Much has already been said about the proposed new history curriculum. This piece by David Cannadine in the TLS is a good place to start, as is the Historical Association’s forum on the topic and, of course, Richard Evans in the FT. There is not much point in my adding to all this, but I did want to share something that looking at this contents-page of a curriculum made me recall.
As many of the critics of the proposed curriculum have pointed out, it all begins promisingly enough: it should allow children to “understand historical concepts such as continuity and change, cause and consequence, similarity, difference and significance”, and “how evidence is used rigorously to make historical claims, and discern how and why contrasting arguments and interpretations of the past have been constructed”. But what follows seems specifically-designed to undermine such aims, with a chronological list of names, abstract ideas and events that kids from as young as six are supposed to get through in just an hour a week.
There is much concern that this dry list, with often often age-inappropriate topics, will be a complete turn-off and that numbers taking history at GCSE will plummet. It will now be much harder for primary teachers to make history come alive by finding their local history, talking to people who remember past events, taking advantage of local museums, or discussing topics that fit the age of the children being taught – evacuation, for example, might be a powerful topic to discuss with children young enough not to be able to imagine leaving their parents. Instead, seven-year-olds will be discussing “concepts such as civilisation, monarchy, parliament, democracy, and war and peace”.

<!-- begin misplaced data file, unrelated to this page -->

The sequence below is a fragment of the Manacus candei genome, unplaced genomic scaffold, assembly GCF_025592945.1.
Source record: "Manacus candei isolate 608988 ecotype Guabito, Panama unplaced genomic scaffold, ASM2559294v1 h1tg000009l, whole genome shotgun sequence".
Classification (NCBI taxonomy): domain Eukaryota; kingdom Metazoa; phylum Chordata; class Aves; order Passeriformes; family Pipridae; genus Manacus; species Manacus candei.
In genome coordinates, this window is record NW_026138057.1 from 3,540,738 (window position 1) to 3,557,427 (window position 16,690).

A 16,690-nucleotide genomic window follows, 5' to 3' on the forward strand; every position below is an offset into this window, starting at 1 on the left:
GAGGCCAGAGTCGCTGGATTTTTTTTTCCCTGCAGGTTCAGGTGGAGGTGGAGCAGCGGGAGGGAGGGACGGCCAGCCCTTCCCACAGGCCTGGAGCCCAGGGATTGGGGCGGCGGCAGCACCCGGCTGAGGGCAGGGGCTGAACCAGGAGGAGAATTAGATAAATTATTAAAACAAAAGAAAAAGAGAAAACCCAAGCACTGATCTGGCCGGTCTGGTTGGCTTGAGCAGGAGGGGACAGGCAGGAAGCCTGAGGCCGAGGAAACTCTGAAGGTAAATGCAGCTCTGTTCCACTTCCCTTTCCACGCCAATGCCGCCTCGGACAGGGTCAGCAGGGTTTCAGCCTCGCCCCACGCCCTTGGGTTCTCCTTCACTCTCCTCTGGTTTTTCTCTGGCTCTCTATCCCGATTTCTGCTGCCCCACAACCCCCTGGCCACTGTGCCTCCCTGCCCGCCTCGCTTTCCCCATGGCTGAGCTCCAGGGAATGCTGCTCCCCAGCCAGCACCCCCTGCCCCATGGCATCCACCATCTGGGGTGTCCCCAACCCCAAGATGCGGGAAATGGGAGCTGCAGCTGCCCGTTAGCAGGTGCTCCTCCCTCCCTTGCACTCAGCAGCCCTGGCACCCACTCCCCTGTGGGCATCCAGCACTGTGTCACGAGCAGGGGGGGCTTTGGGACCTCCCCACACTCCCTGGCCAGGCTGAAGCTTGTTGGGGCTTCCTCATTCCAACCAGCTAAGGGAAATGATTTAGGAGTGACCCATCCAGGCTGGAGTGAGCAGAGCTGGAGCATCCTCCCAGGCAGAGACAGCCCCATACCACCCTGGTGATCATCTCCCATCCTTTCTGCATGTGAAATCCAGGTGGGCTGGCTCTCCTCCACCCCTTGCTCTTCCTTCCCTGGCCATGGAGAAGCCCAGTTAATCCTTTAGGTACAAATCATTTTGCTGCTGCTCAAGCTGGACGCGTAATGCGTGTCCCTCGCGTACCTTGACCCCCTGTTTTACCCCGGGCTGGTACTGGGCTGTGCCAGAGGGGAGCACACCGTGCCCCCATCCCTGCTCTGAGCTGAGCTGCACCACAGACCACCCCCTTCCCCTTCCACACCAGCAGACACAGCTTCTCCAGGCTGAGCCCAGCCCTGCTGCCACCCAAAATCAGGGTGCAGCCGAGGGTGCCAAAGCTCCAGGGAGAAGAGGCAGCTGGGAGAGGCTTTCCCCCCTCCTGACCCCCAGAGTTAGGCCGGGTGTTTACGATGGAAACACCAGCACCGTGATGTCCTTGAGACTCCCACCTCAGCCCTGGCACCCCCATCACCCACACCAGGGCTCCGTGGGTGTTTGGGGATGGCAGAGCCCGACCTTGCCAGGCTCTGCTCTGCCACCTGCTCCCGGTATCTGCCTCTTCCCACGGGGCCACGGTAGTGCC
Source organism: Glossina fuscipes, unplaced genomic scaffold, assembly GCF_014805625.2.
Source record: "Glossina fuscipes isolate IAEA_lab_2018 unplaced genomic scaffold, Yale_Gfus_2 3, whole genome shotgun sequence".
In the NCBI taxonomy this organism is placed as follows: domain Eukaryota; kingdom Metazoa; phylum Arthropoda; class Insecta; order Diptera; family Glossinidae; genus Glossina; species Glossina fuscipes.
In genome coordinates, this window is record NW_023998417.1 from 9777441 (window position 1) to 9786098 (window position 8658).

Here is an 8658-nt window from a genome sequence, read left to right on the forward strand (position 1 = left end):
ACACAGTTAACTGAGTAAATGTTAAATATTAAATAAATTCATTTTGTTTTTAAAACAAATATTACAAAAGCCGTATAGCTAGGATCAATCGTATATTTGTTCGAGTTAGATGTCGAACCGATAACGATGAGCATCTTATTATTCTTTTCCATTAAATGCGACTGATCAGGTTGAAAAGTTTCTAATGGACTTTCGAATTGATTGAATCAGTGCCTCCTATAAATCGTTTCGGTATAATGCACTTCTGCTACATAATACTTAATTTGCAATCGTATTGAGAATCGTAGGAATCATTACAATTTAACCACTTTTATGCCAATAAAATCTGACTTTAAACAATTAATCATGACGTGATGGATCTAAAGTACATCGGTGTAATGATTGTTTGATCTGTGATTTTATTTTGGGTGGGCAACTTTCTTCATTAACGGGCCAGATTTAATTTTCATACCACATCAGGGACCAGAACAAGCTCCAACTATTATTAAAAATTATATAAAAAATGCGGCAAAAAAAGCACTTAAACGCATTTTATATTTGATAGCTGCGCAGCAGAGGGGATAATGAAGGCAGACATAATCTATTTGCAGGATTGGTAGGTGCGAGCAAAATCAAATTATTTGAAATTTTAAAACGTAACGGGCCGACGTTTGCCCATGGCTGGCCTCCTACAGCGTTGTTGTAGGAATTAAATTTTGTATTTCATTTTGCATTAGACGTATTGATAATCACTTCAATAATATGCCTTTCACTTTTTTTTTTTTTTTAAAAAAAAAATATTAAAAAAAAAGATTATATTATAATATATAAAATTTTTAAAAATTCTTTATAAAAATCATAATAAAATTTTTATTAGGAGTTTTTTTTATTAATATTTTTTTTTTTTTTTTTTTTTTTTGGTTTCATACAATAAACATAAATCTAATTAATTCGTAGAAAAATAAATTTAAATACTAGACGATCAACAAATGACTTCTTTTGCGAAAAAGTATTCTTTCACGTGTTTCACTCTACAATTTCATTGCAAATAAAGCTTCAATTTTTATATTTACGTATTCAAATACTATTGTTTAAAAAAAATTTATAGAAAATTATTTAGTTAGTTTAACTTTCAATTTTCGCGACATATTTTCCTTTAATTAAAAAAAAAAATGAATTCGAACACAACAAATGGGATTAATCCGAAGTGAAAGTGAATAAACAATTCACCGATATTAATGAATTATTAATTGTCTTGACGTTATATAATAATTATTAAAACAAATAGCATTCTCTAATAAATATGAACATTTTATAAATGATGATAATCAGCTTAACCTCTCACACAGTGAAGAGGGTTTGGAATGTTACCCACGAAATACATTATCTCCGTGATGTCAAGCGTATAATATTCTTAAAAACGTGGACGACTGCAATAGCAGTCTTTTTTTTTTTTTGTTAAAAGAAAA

Thinking about what I don’t like about this curriculum got me thinking about my own experience of history at school. It didn’t make much of an impression on me at primary school: I got most of my history at home and on family trips to museums, monuments and galleries. It is this kind of thing, which many children will not have had, that Gove claims his education reforms make up for but, of course, it is never presented as a chronological ‘island story’. It involved going to places, asking questions, haphazard connections.
The little history I remember from primary school seemed equally haphazard, but that is no bad thing. You gain a sense of historical perspective not by slogging, over years, through a long chronology, but by thinking one day about Roman gladiators and then thinking about how different the world was when Henry VIII was on the throne, or when your house was built, or when aeroplanes were invented. The things that stick most in my mind had a connection to where I lived: the history of the city, the use of the buildings surrounding me. On one class visit to Edinburgh Castle, we dressed up as the French prisoners kept there during the Napoleonic Wars. We offered, as they had, our craftwork for sale and, of all things, sang the Marseillaise as we walked up to the gates.
At secondary school I started to really enjoy history, sometimes because of excellent teaching, sometimes in spite of it. Things were worst when we had to slog through a topic that covered a long period of history and when we were mostly obviously cramming in facts, people, dates and themes to prepare for exams. Things were best when we had discrete topics that we could cover in sufficient detail to get a feel for the period, the people involved and different perspectives.
Another post today from a fellow history of science curator – Charlie Connelly of the Science Museum – suggested one approach to counter that of Gove’s curriculum. This was to tell good stories, something with which many a watcher of TV documentaries and reader of popular histories would agree, not to mention many public historians and those who come to history outside the usual school and academic route. Charlie explains that it was good stories, even if ‘bad’ histories, like Sobel’s Longitude that got her to change her mind on history, having given up at 14 “finding it an unbelievably dry and tedious subject”.